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A day after Quebec’s ruling CAQ party decided to walk back a quota for how many courses English CEGEP students must take in French, the sudden change had more than a few people reeling — educators, and also politicians.

“Liberals were in deep trouble, then CAQ were in deep trouble,” joked the Parti Quebecois’s Pascal Bérubé.

“Because the Federation of Colleges told him that it was not realistic to apply this reform. So, they both make mistakes, you know. They try to help save each other. How cute is that?”

He was talking about the rollback of a certain provision in Bill 96, the language law, that the Liberals first proposed, then tried to remove, and that the CAQ finally agreed to take out at the final hour, on Tuesday.

Beginning in fall 2024, students at English CEGEPs won’t be required to take three of their course requirements in French, as originally proposed. Instead, if their French isn’t good enough for that, they can add three additional French classes focused on learning the language itself.

That woudn’t compromise their grades on their core subjects or their ability to get into university, as CEGEPs had stressed was a risk.

French-language minister Simon Jolin Barrette said the new rule will still do the job.

“French is crucial, but my concern is to give all Quebecers tools to speak and work and participate in society in French, and with three class in French we’ll succeed [in] that,” he said.

Liberal leader Dominique Anglade was still keen to take credit for the compromise, admitting it was her party that went too far in the first place.

“We told CAQ to go back to our rationale and make sure that it was fixed. So, I’m happy that they see this right now,” she said.

About the backlash from the English-speaking community, she said their concerns were heard loud and clear.

“When they realize something is wrong, when they realize that there is something that was proposed that was wrong, they appreciate that we say it — we recognized it,” she said.

“We do a mea culpa and, when we move on, we try to fix it. That’s what we did, that’s exactly what we did.”

The PQ had asked for the stricter version of the amendment to stay and then sat by as the two other parties fought it out.

Bill 96 will go back to MNAs for a third reading and a final vote before the session ends in June. However, with the CAQ’s majority, it’s likely to pass easily, despite the Liberals’ overall opposition to it.

COLLEGE DIRECTORS WARN OF MAJOR CHANGES.

At colleges, all the back-and-forth is adding another element of confusion to what will already by a dizzying series of changes, they say.

Tuesday’s change in policy is positive, said Diane Gauvin of Dawson College, but there’s a lot left to work out, including major changes in staffing.

“It is definitely good news. Our concern was the idea that all Anglophone students would have access to education,” she said.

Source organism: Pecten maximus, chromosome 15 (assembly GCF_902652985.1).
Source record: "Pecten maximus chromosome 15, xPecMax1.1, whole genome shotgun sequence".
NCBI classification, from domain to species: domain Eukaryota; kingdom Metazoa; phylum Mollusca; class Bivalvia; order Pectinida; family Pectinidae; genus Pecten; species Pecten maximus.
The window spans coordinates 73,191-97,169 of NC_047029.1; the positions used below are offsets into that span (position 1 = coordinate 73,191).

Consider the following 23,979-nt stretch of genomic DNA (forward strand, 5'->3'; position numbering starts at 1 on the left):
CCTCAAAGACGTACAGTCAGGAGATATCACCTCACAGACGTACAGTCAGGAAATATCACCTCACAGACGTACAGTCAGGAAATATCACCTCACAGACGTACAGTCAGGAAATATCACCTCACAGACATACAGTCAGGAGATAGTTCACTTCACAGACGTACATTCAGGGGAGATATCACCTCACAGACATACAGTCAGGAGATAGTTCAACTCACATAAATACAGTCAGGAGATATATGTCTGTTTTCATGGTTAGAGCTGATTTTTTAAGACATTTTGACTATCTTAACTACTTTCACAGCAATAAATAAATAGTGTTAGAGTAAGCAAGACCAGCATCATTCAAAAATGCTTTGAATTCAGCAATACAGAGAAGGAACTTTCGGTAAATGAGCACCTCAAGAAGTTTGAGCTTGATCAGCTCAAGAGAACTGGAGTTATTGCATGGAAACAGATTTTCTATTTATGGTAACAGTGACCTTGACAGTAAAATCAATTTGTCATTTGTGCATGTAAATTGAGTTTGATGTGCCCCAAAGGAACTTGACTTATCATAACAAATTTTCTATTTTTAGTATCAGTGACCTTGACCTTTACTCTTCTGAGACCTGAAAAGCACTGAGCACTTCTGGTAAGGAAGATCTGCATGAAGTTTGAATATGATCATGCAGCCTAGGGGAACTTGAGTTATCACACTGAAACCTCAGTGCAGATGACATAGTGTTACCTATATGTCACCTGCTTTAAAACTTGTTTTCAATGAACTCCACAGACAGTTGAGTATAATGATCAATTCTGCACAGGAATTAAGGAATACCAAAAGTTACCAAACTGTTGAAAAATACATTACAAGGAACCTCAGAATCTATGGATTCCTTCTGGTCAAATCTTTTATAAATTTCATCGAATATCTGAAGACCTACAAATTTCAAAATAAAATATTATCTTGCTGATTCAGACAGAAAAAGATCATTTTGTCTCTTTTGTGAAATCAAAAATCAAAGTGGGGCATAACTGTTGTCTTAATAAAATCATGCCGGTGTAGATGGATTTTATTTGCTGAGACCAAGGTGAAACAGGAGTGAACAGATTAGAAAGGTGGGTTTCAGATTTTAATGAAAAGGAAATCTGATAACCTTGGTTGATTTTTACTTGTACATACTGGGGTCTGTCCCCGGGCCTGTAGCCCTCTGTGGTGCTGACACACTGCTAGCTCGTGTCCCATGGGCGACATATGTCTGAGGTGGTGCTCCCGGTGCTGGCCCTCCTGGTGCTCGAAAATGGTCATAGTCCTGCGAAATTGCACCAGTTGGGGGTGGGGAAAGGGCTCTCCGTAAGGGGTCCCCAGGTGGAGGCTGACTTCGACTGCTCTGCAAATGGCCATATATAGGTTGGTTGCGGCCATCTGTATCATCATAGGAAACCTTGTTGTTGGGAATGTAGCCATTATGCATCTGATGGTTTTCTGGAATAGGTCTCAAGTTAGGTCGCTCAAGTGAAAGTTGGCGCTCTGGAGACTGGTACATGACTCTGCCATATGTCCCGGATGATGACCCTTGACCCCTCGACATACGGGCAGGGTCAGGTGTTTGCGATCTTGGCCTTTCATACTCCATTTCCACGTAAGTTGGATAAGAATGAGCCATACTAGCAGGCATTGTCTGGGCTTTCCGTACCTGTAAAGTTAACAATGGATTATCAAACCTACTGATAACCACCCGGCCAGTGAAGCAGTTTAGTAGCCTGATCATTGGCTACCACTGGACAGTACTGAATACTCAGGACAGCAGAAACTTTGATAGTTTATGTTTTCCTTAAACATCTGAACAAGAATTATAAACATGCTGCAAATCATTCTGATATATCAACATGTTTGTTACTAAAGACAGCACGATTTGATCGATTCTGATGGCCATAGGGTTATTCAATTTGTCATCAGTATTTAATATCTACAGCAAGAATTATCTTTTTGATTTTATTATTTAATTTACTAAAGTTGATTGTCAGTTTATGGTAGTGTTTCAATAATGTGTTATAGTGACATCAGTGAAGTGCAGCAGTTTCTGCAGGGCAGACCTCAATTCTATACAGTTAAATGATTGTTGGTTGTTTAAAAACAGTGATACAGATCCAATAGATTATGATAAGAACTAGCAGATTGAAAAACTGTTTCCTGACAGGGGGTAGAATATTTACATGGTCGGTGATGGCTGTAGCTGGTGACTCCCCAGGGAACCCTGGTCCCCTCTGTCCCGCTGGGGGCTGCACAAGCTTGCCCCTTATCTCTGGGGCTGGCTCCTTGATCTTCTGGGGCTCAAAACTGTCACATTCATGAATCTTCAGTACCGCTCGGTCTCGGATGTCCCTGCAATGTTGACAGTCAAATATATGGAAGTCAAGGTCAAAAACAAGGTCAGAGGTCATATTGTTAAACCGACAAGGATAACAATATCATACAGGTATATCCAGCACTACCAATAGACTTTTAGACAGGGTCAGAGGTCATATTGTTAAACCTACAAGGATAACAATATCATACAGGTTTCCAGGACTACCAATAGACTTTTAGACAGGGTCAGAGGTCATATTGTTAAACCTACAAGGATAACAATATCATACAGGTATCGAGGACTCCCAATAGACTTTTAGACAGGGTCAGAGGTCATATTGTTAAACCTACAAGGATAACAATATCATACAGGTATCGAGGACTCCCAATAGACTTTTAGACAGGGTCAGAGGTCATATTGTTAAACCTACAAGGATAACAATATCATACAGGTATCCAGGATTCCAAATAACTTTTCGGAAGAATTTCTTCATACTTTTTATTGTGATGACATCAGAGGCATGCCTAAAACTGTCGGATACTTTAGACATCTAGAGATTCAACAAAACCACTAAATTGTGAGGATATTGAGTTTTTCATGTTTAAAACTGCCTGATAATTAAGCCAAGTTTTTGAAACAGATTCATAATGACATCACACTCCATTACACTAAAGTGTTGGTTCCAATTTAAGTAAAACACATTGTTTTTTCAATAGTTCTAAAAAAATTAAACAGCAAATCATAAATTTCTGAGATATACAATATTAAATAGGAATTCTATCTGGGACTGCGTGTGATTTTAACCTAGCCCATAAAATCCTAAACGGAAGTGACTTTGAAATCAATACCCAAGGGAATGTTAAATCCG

But requiring all students to up their French classes, one way or another, will also mean significant cuts to the school’s English faculty.

“Right now, if we had to impose it this semester, it would be 50 percent,” she said of the cuts that will be necessary.

Courses will need to be revamped, and the deadline, while a couple of years away, is coming fast considering all that work.

“This particular piece of the bill, we’re hearing, would be applied in 2024, which for us is essentially tomorrow,” said Christian Corno, the director general of Marianopolis Collegel.

That, in turn, has teachers worried about their careers, he said.

“Our staff are worried about losing their jobs. I have people going up to me and asking ‘am I going to be working a year from now?'” he said. “And the best thing I can say right now is: I don’t know.”

Nancy Beattie of Champlain College in Lenoxville also says that recruiting at that scale won’t be easy.

“Who’s teaching these courses?” she said. “Who’s losing their jobs, potentially?”

Then there are even bigger-picture headaches for college administrators, she said.

“There’s a whole financing question around this as well. There’s a lot of cloudiness around implementation,” she said.

“And it’s at the political level and the politicians haven’t done their homework — they don’t understand how CEGEPs work.”

This provision of Bill 96, around classes in French, also doesn’t even begin to touch the true logistical alarm-bells around the bill.

Right now, the bill still maintains what English CEGEPs say is the most damaging element of all: a cap on the number of students they can accept, kept to 2019 levels.

“Effectively this bill strangles the growth of the English institutions forever,” said Beattie.

“We’re not allowed to grow, we’re not allowed to exceed a certain capacity in the network. So that hampers our abilities to respond to our community’s needs.”

In the final weeks before the vote is held, these concerns are set to be voiced increasingly loudly, including at a protest at Dawson College on May 14.

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